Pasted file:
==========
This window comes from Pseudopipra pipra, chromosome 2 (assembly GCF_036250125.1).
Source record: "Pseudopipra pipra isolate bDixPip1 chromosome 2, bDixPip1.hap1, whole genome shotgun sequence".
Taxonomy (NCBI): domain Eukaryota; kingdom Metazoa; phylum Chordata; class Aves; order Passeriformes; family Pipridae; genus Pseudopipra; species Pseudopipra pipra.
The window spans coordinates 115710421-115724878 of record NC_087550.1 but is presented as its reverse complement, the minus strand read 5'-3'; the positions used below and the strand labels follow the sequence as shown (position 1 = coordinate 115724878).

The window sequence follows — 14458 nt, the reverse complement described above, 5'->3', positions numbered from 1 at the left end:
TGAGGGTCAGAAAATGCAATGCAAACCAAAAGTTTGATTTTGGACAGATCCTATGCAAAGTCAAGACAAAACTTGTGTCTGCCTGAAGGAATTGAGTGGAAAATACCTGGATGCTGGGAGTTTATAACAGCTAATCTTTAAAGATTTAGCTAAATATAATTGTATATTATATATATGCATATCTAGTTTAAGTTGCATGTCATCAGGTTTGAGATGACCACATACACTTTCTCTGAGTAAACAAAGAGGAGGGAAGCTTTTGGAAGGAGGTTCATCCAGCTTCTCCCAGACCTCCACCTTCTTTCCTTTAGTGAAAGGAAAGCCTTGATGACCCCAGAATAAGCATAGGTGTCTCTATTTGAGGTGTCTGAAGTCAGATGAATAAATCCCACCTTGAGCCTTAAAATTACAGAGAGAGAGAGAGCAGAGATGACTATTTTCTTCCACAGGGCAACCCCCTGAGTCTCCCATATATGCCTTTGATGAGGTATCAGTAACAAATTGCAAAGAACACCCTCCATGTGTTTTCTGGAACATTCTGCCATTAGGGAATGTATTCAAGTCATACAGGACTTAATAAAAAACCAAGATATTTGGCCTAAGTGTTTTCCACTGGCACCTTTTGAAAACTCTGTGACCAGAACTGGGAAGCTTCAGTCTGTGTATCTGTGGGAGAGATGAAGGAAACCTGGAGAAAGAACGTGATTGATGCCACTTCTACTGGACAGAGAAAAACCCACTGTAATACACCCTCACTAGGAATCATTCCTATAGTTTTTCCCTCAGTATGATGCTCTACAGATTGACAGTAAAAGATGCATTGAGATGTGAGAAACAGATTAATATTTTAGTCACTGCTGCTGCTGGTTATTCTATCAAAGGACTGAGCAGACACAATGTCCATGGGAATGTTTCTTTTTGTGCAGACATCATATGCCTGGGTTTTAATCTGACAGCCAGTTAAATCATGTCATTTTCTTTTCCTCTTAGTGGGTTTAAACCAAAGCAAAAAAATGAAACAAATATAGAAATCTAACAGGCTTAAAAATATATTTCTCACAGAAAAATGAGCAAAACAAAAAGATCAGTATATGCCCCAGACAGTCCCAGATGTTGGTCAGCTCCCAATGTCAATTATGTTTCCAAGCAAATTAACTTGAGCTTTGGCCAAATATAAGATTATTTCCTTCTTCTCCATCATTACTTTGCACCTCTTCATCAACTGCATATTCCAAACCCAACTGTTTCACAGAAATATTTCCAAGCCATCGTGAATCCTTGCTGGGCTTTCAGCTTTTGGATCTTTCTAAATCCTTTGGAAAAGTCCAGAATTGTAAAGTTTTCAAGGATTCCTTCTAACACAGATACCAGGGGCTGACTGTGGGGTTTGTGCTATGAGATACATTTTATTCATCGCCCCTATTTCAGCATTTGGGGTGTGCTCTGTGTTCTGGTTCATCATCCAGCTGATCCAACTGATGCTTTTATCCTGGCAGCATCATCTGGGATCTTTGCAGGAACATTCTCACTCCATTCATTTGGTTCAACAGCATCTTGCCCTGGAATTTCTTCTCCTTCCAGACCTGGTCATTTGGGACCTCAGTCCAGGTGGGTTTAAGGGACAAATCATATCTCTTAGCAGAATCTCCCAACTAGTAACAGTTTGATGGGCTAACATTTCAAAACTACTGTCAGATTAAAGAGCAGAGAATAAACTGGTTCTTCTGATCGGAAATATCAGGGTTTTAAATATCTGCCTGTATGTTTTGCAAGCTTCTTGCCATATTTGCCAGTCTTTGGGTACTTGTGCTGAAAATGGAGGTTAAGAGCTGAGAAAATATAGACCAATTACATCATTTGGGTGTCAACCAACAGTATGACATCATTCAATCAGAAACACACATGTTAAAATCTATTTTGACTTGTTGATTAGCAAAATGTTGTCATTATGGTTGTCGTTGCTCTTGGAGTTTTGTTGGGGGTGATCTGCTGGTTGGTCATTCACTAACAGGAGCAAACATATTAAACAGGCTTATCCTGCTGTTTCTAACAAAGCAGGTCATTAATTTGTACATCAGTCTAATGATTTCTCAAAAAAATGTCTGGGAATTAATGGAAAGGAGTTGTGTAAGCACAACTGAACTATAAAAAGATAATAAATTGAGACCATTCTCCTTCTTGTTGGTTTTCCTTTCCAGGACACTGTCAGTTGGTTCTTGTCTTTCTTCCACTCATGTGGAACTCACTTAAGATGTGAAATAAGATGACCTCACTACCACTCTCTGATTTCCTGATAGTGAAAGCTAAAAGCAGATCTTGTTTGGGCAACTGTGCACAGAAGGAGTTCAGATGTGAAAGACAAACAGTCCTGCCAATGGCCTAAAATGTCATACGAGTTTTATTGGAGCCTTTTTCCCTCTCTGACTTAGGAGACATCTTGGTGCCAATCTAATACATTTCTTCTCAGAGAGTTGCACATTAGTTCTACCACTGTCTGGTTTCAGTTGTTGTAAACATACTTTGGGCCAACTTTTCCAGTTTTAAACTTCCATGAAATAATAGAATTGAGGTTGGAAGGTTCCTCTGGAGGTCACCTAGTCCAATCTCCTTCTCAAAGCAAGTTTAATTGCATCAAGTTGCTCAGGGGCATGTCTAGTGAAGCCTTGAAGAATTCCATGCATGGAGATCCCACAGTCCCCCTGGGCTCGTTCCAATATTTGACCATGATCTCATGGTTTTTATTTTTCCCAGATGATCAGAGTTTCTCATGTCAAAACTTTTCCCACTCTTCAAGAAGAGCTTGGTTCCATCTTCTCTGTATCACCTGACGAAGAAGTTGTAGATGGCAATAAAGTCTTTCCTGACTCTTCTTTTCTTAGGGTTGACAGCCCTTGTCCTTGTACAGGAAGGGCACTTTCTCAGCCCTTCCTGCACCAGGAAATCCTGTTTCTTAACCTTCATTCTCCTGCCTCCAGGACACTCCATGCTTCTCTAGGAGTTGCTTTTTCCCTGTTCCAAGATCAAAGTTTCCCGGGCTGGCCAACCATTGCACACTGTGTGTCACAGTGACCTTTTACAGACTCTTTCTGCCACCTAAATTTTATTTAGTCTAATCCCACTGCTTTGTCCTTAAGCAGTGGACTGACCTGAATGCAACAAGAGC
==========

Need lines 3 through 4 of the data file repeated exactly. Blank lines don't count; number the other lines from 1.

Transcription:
Taxonomy (NCBI): domain Eukaryota; kingdom Metazoa; phylum Chordata; class Aves; order Passeriformes; family Pipridae; genus Pseudopipra; species Pseudopipra pipra.
The window spans coordinates 115710421-115724878 of record NC_087550.1 but is presented as its reverse complement, the minus strand read 5'-3'; the positions used below and the strand labels follow the sequence as shown (position 1 = coordinate 115724878).